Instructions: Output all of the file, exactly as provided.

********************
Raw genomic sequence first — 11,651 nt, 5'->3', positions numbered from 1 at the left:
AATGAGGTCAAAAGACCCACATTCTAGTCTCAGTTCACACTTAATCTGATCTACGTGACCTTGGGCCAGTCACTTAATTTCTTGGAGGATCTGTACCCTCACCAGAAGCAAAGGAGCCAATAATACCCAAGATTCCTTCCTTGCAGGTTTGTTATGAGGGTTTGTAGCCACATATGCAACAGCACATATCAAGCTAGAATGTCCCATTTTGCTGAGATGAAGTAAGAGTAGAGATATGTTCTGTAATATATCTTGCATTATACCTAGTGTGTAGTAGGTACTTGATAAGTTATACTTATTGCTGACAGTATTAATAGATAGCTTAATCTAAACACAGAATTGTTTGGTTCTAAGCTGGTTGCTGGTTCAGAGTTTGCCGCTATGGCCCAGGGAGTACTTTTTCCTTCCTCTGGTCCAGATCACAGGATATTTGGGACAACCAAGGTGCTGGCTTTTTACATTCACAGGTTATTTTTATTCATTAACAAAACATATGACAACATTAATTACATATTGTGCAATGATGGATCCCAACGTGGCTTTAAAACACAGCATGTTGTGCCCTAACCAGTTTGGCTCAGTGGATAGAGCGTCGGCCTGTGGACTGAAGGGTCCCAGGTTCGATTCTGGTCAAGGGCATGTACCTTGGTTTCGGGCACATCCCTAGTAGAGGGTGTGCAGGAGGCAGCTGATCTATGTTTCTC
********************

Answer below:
Raw genomic sequence first — 11,651 nt, 5'->3', positions numbered from 1 at the left:
AATGAGGTCAAAAGACCCACATTCTAGTCTCAGTTCACACTTAATCTGATCTACGTGACCTTGGGCCAGTCACTTAATTTCTTGGAGGATCTGTACCCTCACCAGAAGCAAAGGAGCCAATAATACCCAAGATTCCTTCCTTGCAGGTTTGTTATGAGGGTTTGTAGCCACATATGCAACAGCACATATCAAGCTAGAATGTCCCATTTTGCTGAGATGAAGTAAGAGTAGAGATATGTTCTGTAATATATCTTGCATTATACCTAGTGTGTAGTAGGTACTTGATAAGTTATACTTATTGCTGACAGTATTAATAGATAGCTTAATCTAAACACAGAATTGTTTGGTTCTAAGCTGGTTGCTGGTTCAGAGTTTGCCGCTATGGCCCAGGGAGTACTTTTTCCTTCCTCTGGTCCAGATCACAGGATATTTGGGACAACCAAGGTGCTGGCTTTTTACATTCACAGGTTATTTTTATTCATTAACAAAACATATGACAACATTAATTACATATTGTGCAATGATGGATCCCAACGTGGCTTTAAAACACAGCATGTTGTGCCCTAACCAGTTTGGCTCAGTGGATAGAGCGTCGGCCTGTGGACTGAAGGGTCCCAGGTTCGATTCTGGTCAAGGGCATGTACCTTGGTTTCGGGCACATCCCTAGTAGAGGGTGTGCAGGAGGCAGCTGATCTATGTTTCTC